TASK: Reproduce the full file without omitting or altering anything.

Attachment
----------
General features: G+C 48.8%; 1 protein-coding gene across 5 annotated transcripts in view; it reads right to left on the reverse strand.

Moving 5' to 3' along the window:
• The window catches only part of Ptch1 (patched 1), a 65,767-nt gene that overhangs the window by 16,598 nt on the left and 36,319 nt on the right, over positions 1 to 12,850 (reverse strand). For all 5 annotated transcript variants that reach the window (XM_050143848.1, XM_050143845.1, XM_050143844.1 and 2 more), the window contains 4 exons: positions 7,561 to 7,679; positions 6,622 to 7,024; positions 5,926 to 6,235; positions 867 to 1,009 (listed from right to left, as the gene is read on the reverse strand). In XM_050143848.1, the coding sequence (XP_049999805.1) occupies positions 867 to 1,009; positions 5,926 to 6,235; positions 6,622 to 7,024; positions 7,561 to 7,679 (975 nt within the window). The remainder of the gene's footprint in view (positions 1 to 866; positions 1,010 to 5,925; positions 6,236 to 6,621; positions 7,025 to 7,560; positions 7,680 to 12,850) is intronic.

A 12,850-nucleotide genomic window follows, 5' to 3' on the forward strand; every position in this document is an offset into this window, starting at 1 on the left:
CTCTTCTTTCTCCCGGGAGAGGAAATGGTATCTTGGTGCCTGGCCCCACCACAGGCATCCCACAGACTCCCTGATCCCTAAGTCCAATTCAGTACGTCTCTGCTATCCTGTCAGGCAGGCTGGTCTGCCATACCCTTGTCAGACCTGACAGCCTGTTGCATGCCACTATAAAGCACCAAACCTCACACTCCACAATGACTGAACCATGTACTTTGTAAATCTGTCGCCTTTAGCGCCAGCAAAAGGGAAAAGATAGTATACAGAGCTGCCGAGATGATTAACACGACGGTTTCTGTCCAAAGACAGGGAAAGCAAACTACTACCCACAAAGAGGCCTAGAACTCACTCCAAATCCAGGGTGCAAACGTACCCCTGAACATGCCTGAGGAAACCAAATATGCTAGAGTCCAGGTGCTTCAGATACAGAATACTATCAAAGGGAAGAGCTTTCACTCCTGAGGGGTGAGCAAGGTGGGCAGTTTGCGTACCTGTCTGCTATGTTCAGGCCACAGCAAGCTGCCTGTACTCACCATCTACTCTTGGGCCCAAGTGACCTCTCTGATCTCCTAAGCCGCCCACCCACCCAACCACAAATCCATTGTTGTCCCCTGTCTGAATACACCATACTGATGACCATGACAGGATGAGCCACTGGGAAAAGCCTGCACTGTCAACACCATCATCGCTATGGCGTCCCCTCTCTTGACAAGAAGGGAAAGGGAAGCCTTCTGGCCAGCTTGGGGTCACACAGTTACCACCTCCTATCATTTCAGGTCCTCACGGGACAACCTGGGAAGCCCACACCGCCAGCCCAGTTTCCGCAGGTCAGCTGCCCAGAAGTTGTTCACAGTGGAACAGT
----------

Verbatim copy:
General features: G+C 48.8%; 1 protein-coding gene across 5 annotated transcripts in view; it reads right to left on the reverse strand.

Moving 5' to 3' along the window:
• The window catches only part of Ptch1 (patched 1), a 65,767-nt gene that overhangs the window by 16,598 nt on the left and 36,319 nt on the right, over positions 1 to 12,850 (reverse strand). For all 5 annotated transcript variants that reach the window (XM_050143848.1, XM_050143845.1, XM_050143844.1 and 2 more), the window contains 4 exons: positions 7,561 to 7,679; positions 6,622 to 7,024; positions 5,926 to 6,235; positions 867 to 1,009 (listed from right to left, as the gene is read on the reverse strand). In XM_050143848.1, the coding sequence (XP_049999805.1) occupies positions 867 to 1,009; positions 5,926 to 6,235; positions 6,622 to 7,024; positions 7,561 to 7,679 (975 nt within the window). The remainder of the gene's footprint in view (positions 1 to 866; positions 1,010 to 5,925; positions 6,236 to 6,621; positions 7,025 to 7,560; positions 7,680 to 12,850) is intronic.

A 12,850-nucleotide genomic window follows, 5' to 3' on the forward strand; every position in this document is an offset into this window, starting at 1 on the left:
CTCTTCTTTCTCCCGGGAGAGGAAATGGTATCTTGGTGCCTGGCCCCACCACAGGCATCCCACAGACTCCCTGATCCCTAAGTCCAATTCAGTACGTCTCTGCTATCCTGTCAGGCAGGCTGGTCTGCCATACCCTTGTCAGACCTGACAGCCTGTTGCATGCCACTATAAAGCACCAAACCTCACACTCCACAATGACTGAACCATGTACTTTGTAAATCTGTCGCCTTTAGCGCCAGCAAAAGGGAAAAGATAGTATACAGAGCTGCCGAGATGATTAACACGACGGTTTCTGTCCAAAGACAGGGAAAGCAAACTACTACCCACAAAGAGGCCTAGAACTCACTCCAAATCCAGGGTGCAAACGTACCCCTGAACATGCCTGAGGAAACCAAATATGCTAGAGTCCAGGTGCTTCAGATACAGAATACTATCAAAGGGAAGAGCTTTCACTCCTGAGGGGTGAGCAAGGTGGGCAGTTTGCGTACCTGTCTGCTATGTTCAGGCCACAGCAAGCTGCCTGTACTCACCATCTACTCTTGGGCCCAAGTGACCTCTCTGATCTCCTAAGCCGCCCACCCACCCAACCACAAATCCATTGTTGTCCCCTGTCTGAATACACCATACTGATGACCATGACAGGATGAGCCACTGGGAAAAGCCTGCACTGTCAACACCATCATCGCTATGGCGTCCCCTCTCTTGACAAGAAGGGAAAGGGAAGCCTTCTGGCCAGCTTGGGGTCACACAGTTACCACCTCCTATCATTTCAGGTCCTCACGGGACAACCTGGGAAGCCCACACCGCCAGCCCAGTTTCCGCAGGTCAGCTGCCCAGAAGTTGTTCACAGTGGAACAGT